“Cela m’est absolument egal!”
So far as the life went it was perfect. The Quartier spoke and her soul answered it, and the world had nothing to compare with a conversation like that. But the question of production, of achievement, was beginning to bring her moments when she had a terrible sensation that the temperature of her passion was chilled. She had not yet seen despair, but she had now and then lost her hold of herself, and she had made acquaintance with fear. There had been no vivid realization of failure, but a problem was beginning to form in her mind, and with it a distinct terror of the solution, which sometimes found a shape in her dreams. In waking, voluntary moments she would see her problem only as an unanswerable enigma.
Yet in the beginning she had felt a splendid confidence. Her appropriation of theory had been so brilliant and so rapid, her instructive appreciation had helped itself out so well with the casual formulas of the schools, she seemed to herself to have an absolute understanding of expression. She held her social place among the others by her power of perception, and that, with the completeness of her repudiation of the bourgeois, had given her Nadie Palicsky, whom the rest found difficult, variable, unreasonable. Elfrida was certain that if she might only talk to Lucien she could persuade him of a great deal about her talent that escaped him—she was sore it escaped him—in the mere examination of her work. It chafed her always that her personality could not touch the master; that she must day after day be only the dumb, submissive pupil. She felt sometimes that there were things she might say to Lucien which would be interesting and valuable for him to hear.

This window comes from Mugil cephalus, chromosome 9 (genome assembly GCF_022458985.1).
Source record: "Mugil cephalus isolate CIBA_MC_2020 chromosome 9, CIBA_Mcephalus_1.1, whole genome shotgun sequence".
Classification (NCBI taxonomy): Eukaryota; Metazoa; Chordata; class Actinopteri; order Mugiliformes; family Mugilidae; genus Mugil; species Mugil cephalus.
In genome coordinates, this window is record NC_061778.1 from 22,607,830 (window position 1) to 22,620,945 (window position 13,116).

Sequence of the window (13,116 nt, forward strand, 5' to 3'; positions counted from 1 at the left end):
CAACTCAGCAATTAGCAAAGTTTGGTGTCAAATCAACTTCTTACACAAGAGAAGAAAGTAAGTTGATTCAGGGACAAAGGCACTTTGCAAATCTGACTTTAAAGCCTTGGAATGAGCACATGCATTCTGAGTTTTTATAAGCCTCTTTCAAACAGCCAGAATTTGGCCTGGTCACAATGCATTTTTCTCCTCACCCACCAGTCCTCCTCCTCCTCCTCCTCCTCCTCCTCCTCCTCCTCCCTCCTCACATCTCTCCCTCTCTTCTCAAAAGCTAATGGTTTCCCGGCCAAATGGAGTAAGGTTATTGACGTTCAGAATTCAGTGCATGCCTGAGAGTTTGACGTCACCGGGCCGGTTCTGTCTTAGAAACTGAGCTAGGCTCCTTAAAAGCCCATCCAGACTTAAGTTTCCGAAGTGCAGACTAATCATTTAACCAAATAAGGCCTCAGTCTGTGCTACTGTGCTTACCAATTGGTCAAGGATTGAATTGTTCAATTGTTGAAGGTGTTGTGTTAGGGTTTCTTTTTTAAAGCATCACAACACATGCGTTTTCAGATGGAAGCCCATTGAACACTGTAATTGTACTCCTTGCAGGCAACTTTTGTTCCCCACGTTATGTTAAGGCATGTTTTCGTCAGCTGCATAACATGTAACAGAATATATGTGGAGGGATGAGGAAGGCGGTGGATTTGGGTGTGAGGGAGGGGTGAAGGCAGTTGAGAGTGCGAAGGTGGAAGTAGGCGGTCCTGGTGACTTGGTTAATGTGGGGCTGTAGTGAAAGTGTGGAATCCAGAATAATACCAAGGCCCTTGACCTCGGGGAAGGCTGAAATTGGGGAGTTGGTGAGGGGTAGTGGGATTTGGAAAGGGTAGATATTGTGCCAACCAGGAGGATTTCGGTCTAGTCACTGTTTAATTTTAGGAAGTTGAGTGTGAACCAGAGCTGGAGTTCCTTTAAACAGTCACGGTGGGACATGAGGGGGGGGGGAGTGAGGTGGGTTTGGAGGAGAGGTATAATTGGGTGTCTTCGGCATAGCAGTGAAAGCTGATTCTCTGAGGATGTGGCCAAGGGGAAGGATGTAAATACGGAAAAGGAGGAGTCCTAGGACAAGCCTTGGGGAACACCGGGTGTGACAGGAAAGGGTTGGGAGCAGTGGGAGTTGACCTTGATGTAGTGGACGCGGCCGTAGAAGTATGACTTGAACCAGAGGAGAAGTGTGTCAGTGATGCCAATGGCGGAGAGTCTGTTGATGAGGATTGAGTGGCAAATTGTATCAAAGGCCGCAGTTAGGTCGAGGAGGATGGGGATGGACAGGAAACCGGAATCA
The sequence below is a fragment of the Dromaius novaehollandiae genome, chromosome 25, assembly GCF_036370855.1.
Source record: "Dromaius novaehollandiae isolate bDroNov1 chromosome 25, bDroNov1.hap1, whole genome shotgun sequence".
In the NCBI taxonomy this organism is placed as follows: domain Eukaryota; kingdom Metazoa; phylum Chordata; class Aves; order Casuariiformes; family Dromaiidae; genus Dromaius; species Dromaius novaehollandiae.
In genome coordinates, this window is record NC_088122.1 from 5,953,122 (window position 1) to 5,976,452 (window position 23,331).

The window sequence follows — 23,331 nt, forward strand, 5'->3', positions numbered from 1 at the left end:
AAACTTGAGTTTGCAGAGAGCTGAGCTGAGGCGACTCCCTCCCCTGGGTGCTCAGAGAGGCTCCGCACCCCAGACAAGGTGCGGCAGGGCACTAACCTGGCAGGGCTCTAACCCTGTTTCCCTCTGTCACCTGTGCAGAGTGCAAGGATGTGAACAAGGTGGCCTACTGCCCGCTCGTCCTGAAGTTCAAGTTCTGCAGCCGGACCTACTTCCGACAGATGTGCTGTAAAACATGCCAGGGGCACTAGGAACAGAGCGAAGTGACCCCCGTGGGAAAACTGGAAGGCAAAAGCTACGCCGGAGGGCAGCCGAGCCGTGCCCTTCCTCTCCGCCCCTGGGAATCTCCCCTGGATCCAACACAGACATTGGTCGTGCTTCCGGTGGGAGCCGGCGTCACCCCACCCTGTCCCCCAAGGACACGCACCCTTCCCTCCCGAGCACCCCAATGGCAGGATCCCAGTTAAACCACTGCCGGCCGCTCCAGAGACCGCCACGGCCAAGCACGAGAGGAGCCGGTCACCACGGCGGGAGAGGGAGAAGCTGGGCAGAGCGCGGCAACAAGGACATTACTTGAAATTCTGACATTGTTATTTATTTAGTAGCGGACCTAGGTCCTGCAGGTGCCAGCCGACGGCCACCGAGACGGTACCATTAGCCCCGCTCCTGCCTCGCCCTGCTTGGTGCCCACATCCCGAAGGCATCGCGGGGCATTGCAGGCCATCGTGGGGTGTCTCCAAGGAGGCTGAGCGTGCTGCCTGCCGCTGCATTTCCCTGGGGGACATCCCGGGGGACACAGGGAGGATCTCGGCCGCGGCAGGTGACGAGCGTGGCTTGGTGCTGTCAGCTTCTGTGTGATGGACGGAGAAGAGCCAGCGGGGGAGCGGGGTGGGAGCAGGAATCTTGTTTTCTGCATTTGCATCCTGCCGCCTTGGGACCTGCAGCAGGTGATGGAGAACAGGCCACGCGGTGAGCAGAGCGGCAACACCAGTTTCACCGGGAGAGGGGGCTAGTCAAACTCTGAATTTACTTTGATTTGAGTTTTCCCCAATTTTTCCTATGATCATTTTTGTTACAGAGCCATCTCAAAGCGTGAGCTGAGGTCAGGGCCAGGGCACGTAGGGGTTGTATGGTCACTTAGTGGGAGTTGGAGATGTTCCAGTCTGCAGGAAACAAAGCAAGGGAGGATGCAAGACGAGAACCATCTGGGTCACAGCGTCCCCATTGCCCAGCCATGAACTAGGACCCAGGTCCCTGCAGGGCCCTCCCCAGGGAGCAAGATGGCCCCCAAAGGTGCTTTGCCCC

Lucien was always non-committal for the first few months. Everybody said so, and it was natural enough. Elfrida set her teeth against his silences, his casual looks and ambiguous encouragements for a length of time which did infinite credit to her determination. She felt herself capable of an eternity of pain; she was proudly conscious of a willingness to oppose herself to innumerable discouragements—to back her talent, as it were, against all odds. That was historic, dignified, to be expected! But in the inmost privacy of her soul she had conceived the character of the obstacles she was prepared to face, and the list resolutely excluded any idea that it might not be worth while. Indifference and contempt cut at the very roots of her pledges to herself. As she sat listening on this afternoon to the vivid terms of Lucien’s disapproval of what the Swede had done, she had a sharp consciousness of this severance.
She had nothing to say to any one in the general babble of the anteroom, and nobody notified her white face and resolute eyes particularly—the Americans were always so pale and so exalte. Nadie kept away from her. Elfrida had to cross the room and bring her, with a little touch of angry assertion upon the arm, from the middle of the group she had drawn around her, on purpose, as her friend knew.